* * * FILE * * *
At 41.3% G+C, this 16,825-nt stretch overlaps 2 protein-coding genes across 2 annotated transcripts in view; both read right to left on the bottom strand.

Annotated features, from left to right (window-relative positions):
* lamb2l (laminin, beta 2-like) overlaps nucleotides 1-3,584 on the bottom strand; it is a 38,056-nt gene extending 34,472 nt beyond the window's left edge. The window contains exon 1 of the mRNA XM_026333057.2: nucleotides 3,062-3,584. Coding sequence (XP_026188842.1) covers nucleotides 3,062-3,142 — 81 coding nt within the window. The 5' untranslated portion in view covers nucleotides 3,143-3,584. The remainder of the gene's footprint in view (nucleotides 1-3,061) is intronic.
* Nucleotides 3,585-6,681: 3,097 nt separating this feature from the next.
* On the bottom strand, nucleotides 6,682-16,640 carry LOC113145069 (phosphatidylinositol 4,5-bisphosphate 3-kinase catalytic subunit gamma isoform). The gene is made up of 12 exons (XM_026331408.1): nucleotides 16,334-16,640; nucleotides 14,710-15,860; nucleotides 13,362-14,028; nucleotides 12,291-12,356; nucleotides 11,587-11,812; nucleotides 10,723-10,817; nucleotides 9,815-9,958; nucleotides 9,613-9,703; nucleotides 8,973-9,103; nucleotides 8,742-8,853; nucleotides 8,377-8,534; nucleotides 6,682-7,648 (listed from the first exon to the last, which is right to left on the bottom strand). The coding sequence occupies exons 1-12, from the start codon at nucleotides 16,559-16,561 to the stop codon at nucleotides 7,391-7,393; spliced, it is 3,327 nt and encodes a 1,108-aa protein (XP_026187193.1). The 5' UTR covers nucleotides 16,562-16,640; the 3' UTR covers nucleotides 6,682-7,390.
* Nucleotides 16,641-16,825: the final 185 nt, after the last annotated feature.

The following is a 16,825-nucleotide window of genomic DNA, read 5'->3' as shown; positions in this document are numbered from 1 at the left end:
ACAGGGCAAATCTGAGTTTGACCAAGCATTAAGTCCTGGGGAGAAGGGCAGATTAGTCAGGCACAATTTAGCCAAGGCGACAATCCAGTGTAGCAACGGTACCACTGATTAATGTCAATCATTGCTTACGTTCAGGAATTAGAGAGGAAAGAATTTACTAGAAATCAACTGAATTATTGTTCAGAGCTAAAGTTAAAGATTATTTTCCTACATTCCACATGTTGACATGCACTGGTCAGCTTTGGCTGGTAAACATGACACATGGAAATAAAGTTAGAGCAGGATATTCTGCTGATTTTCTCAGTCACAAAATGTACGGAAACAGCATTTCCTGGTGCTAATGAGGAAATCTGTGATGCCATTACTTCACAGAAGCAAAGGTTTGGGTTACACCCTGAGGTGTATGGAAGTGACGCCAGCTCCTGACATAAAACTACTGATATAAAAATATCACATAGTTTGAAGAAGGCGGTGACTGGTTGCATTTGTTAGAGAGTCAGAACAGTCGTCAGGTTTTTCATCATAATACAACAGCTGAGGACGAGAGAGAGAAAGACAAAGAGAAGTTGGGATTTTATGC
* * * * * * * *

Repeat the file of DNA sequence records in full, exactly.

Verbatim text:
At 41.3% G+C, this 16,825-nt stretch overlaps 2 protein-coding genes across 2 annotated transcripts in view; both read right to left on the bottom strand.

Annotated features, from left to right (window-relative positions):
* lamb2l (laminin, beta 2-like) overlaps nucleotides 1-3,584 on the bottom strand; it is a 38,056-nt gene extending 34,472 nt beyond the window's left edge. The window contains exon 1 of the mRNA XM_026333057.2: nucleotides 3,062-3,584. Coding sequence (XP_026188842.1) covers nucleotides 3,062-3,142 — 81 coding nt within the window. The 5' untranslated portion in view covers nucleotides 3,143-3,584. The remainder of the gene's footprint in view (nucleotides 1-3,061) is intronic.
* Nucleotides 3,585-6,681: 3,097 nt separating this feature from the next.
* On the bottom strand, nucleotides 6,682-16,640 carry LOC113145069 (phosphatidylinositol 4,5-bisphosphate 3-kinase catalytic subunit gamma isoform). The gene is made up of 12 exons (XM_026331408.1): nucleotides 16,334-16,640; nucleotides 14,710-15,860; nucleotides 13,362-14,028; nucleotides 12,291-12,356; nucleotides 11,587-11,812; nucleotides 10,723-10,817; nucleotides 9,815-9,958; nucleotides 9,613-9,703; nucleotides 8,973-9,103; nucleotides 8,742-8,853; nucleotides 8,377-8,534; nucleotides 6,682-7,648 (listed from the first exon to the last, which is right to left on the bottom strand). The coding sequence occupies exons 1-12, from the start codon at nucleotides 16,559-16,561 to the stop codon at nucleotides 7,391-7,393; spliced, it is 3,327 nt and encodes a 1,108-aa protein (XP_026187193.1). The 5' UTR covers nucleotides 16,562-16,640; the 3' UTR covers nucleotides 6,682-7,390.
* Nucleotides 16,641-16,825: the final 185 nt, after the last annotated feature.

The following is a 16,825-nucleotide window of genomic DNA, read 5'->3' as shown; positions in this document are numbered from 1 at the left end:
ACAGGGCAAATCTGAGTTTGACCAAGCATTAAGTCCTGGGGAGAAGGGCAGATTAGTCAGGCACAATTTAGCCAAGGCGACAATCCAGTGTAGCAACGGTACCACTGATTAATGTCAATCATTGCTTACGTTCAGGAATTAGAGAGGAAAGAATTTACTAGAAATCAACTGAATTATTGTTCAGAGCTAAAGTTAAAGATTATTTTCCTACATTCCACATGTTGACATGCACTGGTCAGCTTTGGCTGGTAAACATGACACATGGAAATAAAGTTAGAGCAGGATATTCTGCTGATTTTCTCAGTCACAAAATGTACGGAAACAGCATTTCCTGGTGCTAATGAGGAAATCTGTGATGCCATTACTTCACAGAAGCAAAGGTTTGGGTTACACCCTGAGGTGTATGGAAGTGACGCCAGCTCCTGACATAAAACTACTGATATAAAAATATCACATAGTTTGAAGAAGGCGGTGACTGGTTGCATTTGTTAGAGAGTCAGAACAGTCGTCAGGTTTTTCATCATAATACAACAGCTGAGGACGAGAGAGAGAAAGACAAAGAGAAGTTGGGATTTTATGC